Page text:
83 143 88b

81 Reynolds & Linkhart

Hiraldo et al. (1996)

The data are drawn from studies in which attempts were made to identify all individuals present. Records for different years are pooled. N = number marked, % = percentage recovered. Note the lower return rates for juveniles returning to their natal areas than for adults returning to their former breeding areas. This is due partly to higher mortality rates of juveniles, which allow fewer to return, and partly to their longer dispersal distances, which lead fewer to settle in the study area, compared with returning adults. Among established breeders, in most species return rates were higher for males than for females.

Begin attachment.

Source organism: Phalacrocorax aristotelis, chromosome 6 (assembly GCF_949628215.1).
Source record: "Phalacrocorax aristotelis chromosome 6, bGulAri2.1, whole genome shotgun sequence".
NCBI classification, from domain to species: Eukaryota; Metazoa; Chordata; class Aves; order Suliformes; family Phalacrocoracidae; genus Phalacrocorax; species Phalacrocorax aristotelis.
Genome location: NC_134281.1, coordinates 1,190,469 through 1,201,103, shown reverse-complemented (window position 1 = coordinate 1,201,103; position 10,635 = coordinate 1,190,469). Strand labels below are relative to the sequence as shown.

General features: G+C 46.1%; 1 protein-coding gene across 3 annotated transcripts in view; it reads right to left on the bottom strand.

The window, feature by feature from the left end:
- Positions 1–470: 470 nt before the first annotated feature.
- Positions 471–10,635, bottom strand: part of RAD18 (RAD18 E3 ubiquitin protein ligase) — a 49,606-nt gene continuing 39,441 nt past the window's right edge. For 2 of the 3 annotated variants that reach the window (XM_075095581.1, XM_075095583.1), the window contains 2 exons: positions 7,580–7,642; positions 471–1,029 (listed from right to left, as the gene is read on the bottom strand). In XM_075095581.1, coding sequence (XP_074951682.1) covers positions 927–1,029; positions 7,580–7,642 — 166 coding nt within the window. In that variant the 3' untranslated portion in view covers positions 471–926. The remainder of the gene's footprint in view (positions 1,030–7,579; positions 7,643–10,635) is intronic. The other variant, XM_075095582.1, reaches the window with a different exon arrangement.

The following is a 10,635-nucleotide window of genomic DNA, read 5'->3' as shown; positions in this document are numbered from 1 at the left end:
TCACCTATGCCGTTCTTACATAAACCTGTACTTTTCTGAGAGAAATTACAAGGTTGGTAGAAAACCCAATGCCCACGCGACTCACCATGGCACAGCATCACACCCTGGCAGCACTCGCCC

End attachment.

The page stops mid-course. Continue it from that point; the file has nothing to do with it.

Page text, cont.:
aIn most bird species nestlings cannot be sexed on morphology, but the adults can. If the nestling sex ratio is assumed to be equal, it is clear from individuals subsequently trapped in the study area that males show much greater survival or site-fidelity than females. For example, in three studies of the European Pied Flycatcher Ficedula hypoleuca, return rates of male and female nestlings were 12.4% and 8.4%, 4.4% and 3.3%, and 2.5% and 1.1% respectively (Curio 1958, Campbell 1959, von Haartman 1960). bBoth sexes included.

Table 17.2 Dispersal distances of House Wrens Troglodytes aedon in Ohio Distance away % Recoveries in later years of birds ringed as:

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